Rousseau begins chapter 6 of The Social Contract with the observation that there is probably a point at which people in the pre-political state of nature realize that they can no longer preserve their lives.  “The obstacles in the way of their preservation” are too great.  “That primitive condition can then subsist no longer, and the human race would perish unless it changed its manner of existence.”

This is the third time that Rousseau has used the phrase “the state of nature.”  The first is in the introduction to Book I where he writes that he will show how the transition can be made from the state of nature to the state of society.  The second mention of the state of nature is in Chapter 4 where he uses the defining words “primitive independence,” “simple personal relations,” “no mutual relations stable enough to constitute either the state of peace or the state of war,” and “no constant property.” He does not clarify these phrases but one can surmise that examples of simple personal relations are those between family, friends, and members of small communities (tribes, villages, neighborhoods).  Since people in such relationships are morally dependent on each other, it is not clear what Rousseau means by “primitive independence” in the state of nature.  If children are dependent on their parents, elderly parents are dependent on their children and friends are dependent on friends, then what is it that makes these people independent in the state of nature?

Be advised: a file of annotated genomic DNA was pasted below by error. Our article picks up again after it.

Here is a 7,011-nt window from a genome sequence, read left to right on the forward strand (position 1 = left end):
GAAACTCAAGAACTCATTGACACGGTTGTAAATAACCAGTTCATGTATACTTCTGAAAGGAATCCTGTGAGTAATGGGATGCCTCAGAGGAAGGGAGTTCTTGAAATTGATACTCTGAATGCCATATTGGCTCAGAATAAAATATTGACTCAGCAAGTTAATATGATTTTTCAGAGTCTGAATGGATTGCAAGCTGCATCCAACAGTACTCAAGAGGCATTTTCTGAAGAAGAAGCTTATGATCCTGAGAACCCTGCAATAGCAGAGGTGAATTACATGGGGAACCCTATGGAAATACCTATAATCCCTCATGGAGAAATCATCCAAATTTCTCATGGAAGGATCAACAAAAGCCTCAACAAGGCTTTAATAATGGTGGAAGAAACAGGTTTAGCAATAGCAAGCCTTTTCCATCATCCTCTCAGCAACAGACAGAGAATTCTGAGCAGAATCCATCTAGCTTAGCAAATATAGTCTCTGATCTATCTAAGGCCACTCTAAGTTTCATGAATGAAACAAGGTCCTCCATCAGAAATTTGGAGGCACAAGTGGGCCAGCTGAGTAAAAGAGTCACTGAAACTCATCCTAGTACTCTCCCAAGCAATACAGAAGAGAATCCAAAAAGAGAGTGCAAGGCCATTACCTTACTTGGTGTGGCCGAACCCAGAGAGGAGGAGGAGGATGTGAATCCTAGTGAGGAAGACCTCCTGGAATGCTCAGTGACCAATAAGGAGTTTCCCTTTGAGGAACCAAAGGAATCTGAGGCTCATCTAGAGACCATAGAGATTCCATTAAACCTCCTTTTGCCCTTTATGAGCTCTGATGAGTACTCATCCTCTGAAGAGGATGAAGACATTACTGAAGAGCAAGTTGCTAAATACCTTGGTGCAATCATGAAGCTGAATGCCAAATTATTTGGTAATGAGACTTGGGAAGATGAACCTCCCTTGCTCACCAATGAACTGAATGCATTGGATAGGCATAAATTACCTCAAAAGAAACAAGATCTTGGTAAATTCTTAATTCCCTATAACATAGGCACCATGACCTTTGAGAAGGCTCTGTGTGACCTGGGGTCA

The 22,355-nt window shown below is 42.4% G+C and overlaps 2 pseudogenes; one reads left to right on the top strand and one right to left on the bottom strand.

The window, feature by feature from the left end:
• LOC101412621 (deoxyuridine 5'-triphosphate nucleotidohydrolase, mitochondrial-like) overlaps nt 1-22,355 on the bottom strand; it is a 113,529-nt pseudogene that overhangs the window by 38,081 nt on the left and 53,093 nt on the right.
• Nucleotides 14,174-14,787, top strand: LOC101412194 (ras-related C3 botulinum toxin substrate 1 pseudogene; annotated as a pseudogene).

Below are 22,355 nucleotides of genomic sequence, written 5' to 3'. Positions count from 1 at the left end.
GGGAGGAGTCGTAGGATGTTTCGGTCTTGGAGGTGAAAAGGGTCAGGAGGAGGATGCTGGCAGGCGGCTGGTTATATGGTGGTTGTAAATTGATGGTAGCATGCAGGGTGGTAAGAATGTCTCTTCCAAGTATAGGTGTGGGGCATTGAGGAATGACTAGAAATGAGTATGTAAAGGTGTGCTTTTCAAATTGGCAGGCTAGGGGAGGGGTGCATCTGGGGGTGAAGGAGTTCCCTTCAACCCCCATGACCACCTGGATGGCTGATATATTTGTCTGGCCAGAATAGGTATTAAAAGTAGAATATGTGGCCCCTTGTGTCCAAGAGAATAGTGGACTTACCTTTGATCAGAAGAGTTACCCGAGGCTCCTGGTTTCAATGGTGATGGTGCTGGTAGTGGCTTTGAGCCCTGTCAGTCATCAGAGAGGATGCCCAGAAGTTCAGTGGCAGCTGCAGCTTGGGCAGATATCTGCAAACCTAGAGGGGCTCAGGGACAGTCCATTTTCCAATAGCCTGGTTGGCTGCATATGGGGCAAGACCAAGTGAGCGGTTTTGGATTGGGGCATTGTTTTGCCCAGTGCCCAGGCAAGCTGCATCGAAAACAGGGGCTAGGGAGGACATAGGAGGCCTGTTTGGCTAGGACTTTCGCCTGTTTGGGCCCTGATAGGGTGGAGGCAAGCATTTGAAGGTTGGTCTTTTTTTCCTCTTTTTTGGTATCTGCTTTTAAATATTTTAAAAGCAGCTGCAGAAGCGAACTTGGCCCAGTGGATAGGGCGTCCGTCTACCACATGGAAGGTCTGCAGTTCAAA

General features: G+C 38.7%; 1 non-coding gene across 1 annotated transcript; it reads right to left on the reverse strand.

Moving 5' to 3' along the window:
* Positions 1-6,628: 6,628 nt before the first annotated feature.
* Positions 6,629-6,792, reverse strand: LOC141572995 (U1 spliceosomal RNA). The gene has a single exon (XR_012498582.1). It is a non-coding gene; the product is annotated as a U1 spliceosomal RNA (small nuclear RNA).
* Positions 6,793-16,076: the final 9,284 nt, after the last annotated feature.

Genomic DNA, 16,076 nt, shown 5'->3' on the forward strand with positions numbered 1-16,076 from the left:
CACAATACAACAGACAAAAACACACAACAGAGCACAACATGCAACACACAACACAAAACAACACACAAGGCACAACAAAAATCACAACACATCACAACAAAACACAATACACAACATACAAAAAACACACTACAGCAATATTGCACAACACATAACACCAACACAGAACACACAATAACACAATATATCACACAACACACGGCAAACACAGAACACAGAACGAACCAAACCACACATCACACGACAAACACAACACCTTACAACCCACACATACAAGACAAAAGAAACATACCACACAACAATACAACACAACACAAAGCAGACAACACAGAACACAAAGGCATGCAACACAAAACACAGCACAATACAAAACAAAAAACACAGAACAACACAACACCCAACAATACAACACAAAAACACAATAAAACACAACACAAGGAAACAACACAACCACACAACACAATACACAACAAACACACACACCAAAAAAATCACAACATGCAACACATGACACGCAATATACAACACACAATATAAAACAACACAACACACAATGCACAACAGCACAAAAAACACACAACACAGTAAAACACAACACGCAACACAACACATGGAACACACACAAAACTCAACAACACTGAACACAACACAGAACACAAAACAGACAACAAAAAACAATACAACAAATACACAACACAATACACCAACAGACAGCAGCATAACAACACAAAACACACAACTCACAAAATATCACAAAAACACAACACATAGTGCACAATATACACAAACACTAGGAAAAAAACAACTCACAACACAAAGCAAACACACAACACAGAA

Rousseau’s dilemma

Rousseau continues: If people cannot survive in the primitive condition of the state of nature, they have no choice but to form “by aggregation a sum of forces great enough to overcome the resistance.” This requires that “several persons come together,”  each motivated by a desire for self-preservation but each giving up part of their liberty to protect and preserve others as well as themselves. 

In what kind of association can one defend and protect others while one still obeys only oneself?